In the off-season, or at any rate today, Ocracoke has an appealing flyblown quality, a slightly decrepit air. A sense almost of resignation to its inevitable summer fate of crowds and cars, a time to repair and reflect on the season to come. Yes, I'm grateful I'm here when the tourists aren't. But something else about the town as it is today calls out to me. I've breathed in this air before, with just as fond memories: the Sewri shore in Bombay on a Sunday afternoon, a long walk through the outskirts of Gangtok on another Sunday morning. I remember even watching it take shape on screen in a '80s Hollywood film, "Racing The Moon", set in small-town California just before the war.
Maybe it's something about an off-peak time -- Sunday, March -- for an otherwise busy spot. There's a certain quality of laziness, a sense of time elongated, sounds muted, life in sated siesta. Waiting, waiting for nothing in particular. So here in Ocracoke, I drive past a team of good-natured workers, hardhats and all. They are remodeling a building. They seem suspiciously sluggish.
Past them and out of town, I spend the rest of the afternoon driving slowly up the length of the island. The long sand dunes, grass like wispy hair, graceful sandpipers, the silence -- they grow on me in a way I would not earlier have believed. The island is so narrow that often I can see the sea on both sides: calm Pamlico Sound to the west; pounding Atlantic winter waves to the east. Stretches of Highway 12 are arrow-straight for miles. My mind wanders back to another highway like that from some weeks earlier, in Mississippi. Painted on the surface of the road there, several times in the 40 miles I drove it, was the outline of a small aircraft. Meaning, small planes might just use this highway as a runway to land on, drivers please note.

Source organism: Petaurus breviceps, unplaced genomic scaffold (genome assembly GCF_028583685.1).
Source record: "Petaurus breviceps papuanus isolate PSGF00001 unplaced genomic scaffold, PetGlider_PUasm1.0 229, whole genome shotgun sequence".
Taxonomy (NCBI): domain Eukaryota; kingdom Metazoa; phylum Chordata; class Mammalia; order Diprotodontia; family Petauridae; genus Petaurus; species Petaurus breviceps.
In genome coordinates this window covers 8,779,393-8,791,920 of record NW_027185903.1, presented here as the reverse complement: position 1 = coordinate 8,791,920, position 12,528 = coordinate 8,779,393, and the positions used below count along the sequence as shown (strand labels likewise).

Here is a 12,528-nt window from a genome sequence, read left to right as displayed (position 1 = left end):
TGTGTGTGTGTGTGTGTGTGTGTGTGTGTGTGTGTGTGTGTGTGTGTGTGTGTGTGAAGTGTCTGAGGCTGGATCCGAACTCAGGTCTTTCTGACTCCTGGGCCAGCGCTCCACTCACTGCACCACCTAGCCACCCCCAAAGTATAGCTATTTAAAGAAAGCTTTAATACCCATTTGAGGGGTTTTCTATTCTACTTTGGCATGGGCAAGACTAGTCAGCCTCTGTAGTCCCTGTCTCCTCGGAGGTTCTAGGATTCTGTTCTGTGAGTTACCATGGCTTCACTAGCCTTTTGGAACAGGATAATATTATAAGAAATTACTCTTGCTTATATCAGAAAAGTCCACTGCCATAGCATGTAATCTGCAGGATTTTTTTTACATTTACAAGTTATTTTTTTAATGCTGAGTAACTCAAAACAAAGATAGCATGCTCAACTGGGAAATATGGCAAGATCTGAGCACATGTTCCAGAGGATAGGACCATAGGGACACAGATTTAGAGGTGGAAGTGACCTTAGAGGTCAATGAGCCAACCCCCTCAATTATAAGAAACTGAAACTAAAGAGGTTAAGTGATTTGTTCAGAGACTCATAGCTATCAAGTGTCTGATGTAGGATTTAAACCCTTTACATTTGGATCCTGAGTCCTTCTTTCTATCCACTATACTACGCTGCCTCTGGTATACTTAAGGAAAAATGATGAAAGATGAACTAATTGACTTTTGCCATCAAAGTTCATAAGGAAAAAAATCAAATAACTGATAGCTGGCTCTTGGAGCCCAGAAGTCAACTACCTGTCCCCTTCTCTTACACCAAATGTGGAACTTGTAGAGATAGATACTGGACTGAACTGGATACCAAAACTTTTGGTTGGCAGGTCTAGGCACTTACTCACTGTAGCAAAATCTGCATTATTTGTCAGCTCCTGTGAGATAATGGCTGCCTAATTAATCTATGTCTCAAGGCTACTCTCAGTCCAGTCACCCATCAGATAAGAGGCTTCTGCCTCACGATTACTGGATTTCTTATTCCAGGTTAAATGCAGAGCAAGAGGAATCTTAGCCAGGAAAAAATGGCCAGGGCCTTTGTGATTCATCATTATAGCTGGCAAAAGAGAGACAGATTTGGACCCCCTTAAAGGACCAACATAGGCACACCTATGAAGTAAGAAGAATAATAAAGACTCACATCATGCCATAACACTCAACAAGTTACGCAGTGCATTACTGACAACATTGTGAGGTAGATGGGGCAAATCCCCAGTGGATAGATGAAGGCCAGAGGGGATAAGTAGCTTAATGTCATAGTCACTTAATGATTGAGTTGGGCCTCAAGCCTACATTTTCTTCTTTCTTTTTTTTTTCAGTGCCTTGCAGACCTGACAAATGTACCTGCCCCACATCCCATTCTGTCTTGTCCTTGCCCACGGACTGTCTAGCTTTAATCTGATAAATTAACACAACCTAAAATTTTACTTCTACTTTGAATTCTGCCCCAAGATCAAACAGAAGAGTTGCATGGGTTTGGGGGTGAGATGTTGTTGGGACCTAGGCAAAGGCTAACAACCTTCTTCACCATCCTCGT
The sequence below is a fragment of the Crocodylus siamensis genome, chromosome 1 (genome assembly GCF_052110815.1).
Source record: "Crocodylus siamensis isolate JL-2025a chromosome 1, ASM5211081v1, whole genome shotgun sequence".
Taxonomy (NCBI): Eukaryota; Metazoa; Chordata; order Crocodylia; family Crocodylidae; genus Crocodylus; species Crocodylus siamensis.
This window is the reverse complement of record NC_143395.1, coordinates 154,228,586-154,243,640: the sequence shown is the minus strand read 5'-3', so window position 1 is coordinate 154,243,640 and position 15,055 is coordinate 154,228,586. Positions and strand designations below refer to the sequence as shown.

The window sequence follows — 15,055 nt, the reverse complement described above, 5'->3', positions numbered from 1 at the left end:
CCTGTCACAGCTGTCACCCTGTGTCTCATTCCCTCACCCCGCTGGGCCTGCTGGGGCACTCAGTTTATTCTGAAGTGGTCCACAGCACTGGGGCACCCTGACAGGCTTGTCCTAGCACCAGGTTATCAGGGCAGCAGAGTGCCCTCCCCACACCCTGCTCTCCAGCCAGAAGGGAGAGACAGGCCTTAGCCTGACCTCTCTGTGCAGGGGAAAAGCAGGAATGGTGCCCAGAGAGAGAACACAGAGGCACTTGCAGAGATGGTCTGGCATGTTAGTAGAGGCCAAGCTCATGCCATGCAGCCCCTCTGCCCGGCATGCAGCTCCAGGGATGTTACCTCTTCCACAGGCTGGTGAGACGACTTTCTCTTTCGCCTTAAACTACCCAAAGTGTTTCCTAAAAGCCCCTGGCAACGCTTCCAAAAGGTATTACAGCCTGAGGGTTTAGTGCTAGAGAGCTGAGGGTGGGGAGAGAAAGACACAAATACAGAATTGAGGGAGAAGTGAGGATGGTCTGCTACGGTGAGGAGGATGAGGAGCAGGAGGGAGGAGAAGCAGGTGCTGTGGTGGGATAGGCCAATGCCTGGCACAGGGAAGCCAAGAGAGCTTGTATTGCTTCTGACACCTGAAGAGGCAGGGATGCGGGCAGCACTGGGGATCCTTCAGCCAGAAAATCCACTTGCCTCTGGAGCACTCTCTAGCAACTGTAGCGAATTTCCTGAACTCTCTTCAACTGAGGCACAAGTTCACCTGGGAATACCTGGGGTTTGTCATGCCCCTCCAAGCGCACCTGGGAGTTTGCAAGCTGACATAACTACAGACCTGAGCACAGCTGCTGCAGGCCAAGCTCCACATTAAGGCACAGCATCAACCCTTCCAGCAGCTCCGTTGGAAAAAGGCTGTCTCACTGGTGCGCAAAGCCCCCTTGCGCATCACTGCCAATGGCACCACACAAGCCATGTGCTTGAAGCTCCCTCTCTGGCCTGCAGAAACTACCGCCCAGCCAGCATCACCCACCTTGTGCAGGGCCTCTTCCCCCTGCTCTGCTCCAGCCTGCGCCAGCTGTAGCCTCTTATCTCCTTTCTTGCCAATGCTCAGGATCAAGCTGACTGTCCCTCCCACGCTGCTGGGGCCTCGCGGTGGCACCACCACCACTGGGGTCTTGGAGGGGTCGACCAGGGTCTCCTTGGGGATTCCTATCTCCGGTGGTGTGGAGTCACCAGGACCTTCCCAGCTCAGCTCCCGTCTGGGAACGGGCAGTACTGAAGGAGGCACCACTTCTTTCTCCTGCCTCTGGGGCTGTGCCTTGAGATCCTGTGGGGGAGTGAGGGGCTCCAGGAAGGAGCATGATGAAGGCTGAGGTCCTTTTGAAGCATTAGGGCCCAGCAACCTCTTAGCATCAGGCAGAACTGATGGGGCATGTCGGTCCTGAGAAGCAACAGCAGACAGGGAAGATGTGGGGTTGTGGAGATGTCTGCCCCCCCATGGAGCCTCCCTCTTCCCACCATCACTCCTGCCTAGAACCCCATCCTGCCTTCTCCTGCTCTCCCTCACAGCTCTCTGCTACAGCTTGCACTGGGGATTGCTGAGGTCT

Thanks for the warning, I remember thinking. But how am I supposed to realize, before the fact, that a plane is about to touch down on my head? And what do I do if I see one: brake sharply? Speed up? Swerve to the side and stop? Wave cheerily to the pilot?
Anyway, Ocracoke is the next time artwork on the road surface catches my eye. On the other side, thus upside down for me, I see, first, "YOU!". Then "LOVE". Then "I". Then "JOYCE".
"Joyce I love you!", font size 3985.
I believe Joyce is in a small plane, reading this message as she swoops in for an unscheduled landing on Highway 12.
No, I made that up. But as I drive along, I begin noticing something else: tire tracks that curve across the road. Made by vehicles making U-turns, a long series of these tracks over several miles.
I don't know if it is my frame of mind at this point on my travels, or if it is the austere loveliness of Ocracoke, or if it is the chilly but gorgeous day. But after a while, these curving tracks take on a shy beauty of their own. After a while, I see them as forlorn locks of hair, strewn across the road.
Joyce's hair, no doubt.